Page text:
New HIV diagnoses fall by 10% in 2019

Public Health England (PHE) has released its latest Trends in HIV testing, new diagnoses and people receiving HIV-related care in the United Kingdom: data to the end of December 2019 report [PDF].

The latest surveillance data reaffirms that the UK is continuing to see a downward trend in new HIV diagnoses, but the fall is greater in some key populations than others.

New diagnoses

It is now estimated that there are 105,200 people living with HIV in the UK, of which an estimated 6,600 (6%) remain undiagnosed.

The total number of people newly diagnosed with HIV in 2019 was 4,139. This is 10% lower than the 4,580 diagnosed in 2018 and a drop of more than a third (34%) since the peak of 6,312 reported in 2014.

The biggest fall in new diagnoses is seen in gay and bisexual men (GBM), with PHE reporting an 18% fall from 2,079 in 2018 to 1,700 diagnosed in 2019. Amongst GBM the steepest declines were seen in men who were: White; born in the UK; living in London.

The drop in diagnoses from heterosexual contact was 6% from 1,664 in 2018 to 1,559 in 2019.

Late diagnoses remain stubbornly high, with 42% of people diagnosed late in 2019, this has only decreased by one percentage point since 2018. Calculations comparing their mortality rate to those diagnosed promptly indicate an eight fold increased risk of death.

Disparities in late HIV diagnoses continue to be seen across ethnicity with Black people more likely to be diagnosed late than White, Asian or mixed/other.

Percent diagnosed late in 2019 by ethnicity:

  • Unknown – 52%
  • Black African – 47%
  • Black Caribbean – 46%
  • Black other – 44%
  • Asian – 39%
  • White – 39%
  • Other/mixed – 35%

Late diagnoses are also higher in older populations, 56% of 50-64 year olds, and 59% of 65 and overs. Only 35% of GBM were diagnosed late compared to 52% of men who were likely exposed to HIV via heterosexual contact, and 44% of women.

HIV care and treatment

For the third consecutive year the UK has surpassed the UNAIDS 90-90-90 targets, in 2019:

  • 94% of people living with HIV were diagnosed
  • 98% of those diagnosed were on treatment
  • 97% of those on treatment had an undetectable viral load.

Continuum of HIV care in the UK graph

HIV testing

HIV testing remains the cornerstone of combination prevention efforts, as newly diagnosed people can access immediate HIV treatment ensuring they can live well and prevent onward transmission of HIV.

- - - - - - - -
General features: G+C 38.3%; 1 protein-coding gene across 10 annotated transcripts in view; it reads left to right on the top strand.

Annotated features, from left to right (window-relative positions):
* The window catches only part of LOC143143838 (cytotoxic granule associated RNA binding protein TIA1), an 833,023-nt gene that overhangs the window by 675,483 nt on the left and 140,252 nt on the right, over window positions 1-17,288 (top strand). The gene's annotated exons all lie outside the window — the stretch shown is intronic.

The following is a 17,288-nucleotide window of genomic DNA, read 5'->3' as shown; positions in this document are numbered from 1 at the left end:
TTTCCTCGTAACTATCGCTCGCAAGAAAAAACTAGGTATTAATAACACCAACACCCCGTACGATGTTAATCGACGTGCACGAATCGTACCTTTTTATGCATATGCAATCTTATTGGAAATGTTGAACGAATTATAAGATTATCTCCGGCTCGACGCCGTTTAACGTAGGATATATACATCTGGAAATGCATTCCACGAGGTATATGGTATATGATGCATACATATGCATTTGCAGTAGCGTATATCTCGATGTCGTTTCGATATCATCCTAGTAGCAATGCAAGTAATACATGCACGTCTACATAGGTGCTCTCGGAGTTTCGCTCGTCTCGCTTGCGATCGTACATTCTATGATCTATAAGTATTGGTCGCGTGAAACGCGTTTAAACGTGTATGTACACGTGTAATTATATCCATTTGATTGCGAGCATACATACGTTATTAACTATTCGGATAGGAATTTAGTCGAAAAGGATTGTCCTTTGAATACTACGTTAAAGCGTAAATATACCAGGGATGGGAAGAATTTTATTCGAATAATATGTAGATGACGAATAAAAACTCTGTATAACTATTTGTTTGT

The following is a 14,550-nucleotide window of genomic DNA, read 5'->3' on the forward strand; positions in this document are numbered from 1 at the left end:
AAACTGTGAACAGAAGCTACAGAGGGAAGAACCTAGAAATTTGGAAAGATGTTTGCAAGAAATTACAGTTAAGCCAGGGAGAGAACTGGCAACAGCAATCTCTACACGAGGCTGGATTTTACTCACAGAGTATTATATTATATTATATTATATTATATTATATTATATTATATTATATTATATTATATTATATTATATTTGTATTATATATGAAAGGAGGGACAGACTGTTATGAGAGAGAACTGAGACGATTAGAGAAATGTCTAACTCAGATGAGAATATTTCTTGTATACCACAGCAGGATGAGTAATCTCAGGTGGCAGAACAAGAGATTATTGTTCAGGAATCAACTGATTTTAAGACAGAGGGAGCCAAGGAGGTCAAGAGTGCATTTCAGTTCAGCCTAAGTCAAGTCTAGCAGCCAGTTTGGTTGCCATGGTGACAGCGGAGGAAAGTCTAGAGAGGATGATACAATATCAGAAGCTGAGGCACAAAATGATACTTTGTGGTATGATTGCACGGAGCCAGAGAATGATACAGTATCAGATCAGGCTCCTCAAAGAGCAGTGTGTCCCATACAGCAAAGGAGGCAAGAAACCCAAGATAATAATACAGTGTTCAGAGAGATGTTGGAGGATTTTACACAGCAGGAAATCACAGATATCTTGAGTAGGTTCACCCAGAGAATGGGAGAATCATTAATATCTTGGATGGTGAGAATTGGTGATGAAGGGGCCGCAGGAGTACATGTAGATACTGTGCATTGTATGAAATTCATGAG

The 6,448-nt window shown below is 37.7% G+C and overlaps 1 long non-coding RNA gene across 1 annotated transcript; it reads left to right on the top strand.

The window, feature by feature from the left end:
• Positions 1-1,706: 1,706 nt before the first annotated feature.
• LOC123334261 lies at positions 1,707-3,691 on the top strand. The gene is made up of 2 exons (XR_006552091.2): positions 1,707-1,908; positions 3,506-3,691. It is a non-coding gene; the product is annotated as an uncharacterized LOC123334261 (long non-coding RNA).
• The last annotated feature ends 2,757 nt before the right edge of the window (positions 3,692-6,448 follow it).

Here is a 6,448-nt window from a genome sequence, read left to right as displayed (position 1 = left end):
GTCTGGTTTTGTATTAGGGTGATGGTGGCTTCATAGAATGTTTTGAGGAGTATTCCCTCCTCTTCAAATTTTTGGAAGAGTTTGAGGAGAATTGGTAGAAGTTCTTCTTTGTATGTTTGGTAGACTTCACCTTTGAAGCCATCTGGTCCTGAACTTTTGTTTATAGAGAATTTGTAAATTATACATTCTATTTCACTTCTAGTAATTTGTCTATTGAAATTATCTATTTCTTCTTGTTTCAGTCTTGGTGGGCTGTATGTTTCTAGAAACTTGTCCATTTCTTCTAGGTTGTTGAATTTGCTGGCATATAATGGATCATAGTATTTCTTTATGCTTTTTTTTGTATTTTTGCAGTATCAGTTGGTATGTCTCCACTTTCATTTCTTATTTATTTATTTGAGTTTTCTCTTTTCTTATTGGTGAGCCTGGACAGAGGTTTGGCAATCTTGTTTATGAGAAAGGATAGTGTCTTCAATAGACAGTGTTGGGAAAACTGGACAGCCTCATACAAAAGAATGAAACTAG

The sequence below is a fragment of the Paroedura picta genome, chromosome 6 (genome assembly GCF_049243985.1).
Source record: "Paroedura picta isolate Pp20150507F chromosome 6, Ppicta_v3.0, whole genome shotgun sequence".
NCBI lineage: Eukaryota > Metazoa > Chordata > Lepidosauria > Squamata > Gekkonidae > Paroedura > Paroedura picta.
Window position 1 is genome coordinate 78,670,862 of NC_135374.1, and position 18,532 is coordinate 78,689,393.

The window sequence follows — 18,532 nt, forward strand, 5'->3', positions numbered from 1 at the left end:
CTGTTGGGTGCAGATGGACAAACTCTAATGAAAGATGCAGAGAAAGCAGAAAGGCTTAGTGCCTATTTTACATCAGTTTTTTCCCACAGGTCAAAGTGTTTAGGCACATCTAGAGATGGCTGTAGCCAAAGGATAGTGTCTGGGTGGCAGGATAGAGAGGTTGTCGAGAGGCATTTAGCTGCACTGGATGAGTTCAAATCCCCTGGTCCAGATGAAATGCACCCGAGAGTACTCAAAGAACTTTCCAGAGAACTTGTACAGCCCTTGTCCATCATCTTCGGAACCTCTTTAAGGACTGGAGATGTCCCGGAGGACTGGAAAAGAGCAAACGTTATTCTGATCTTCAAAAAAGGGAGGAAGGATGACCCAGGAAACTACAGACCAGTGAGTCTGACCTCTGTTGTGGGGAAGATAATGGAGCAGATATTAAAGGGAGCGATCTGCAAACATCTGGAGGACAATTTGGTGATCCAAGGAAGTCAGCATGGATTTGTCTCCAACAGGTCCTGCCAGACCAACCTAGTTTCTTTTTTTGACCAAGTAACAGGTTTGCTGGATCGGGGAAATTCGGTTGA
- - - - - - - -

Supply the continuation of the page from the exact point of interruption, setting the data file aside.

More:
In 2019 1.3m eligible people were tested for HIV in sexual health services (SHS), this is an increase of 6% from 2018. Of all those tested via SHS, 18% did so via internet services. Positivity rates in SHS remains stable at 0.2%.

Popularity in internet services has increased substantially with 232,738 people tested for HIV in 2019 via this method, 63% more than in 2018.

Whilst people using internet services were largely similar to those using face-to-face SHS in demographic profile (ethnicity and sexual orientation), there were more likely to be younger, with 81% using internet services aged under 35, compared to 77% in specialist SHS.

PHE’s National Home Sampling Service (NHSS) continues to be a supportive tool in enabling people to access HIV testing. In 2019, 25,514 self-sampling kits were returned to the service with a reactivity rate of 0.5%.

PHE’s ‘Survey of HIV Testing in Community Settings’ reported 35,095 tests and a reactivity rate of 0.5%. People testing through the NHSS were more likely to be GBM and under the age of 25, whereas those testing in community settings were more likely to be Black African and first-time testers.

Number of HIV tests carried out graph

The next decade

The continued fall in new HIV diagnoses is to be celebrated and it’s crucial that the momentum behind our combination prevention efforts is maintained to achieve the nation’s goal of zero new HIV diagnoses by 2030.

There is no doubt that the COVID-19 pandemic will have impacted HIV diagnoses rates, access to testing and treatment this year. The HIV sector will need to work hard to ensure the efforts of the last ten years are repeated in the next.

The latest data from PHE provides some indication of which areas require attention from the sector, including:

  • The interrogation of missed opportunities for HIV testing in SHS
  • Ensuring all of England, not just London benefits from combination prevention methods
  • Addressing the health disparities linked to ethnicity in relation to late diagnoses and mortality rates
  • Upscaling the knowledge of pre-exposure prophylaxis (PrEP) in all key populations, not just GBM
  • A nuanced, cross-sector approach to raising awareness of HIV in order to address numbers of undiagnosed people who aren’t GBM or Black African men and women.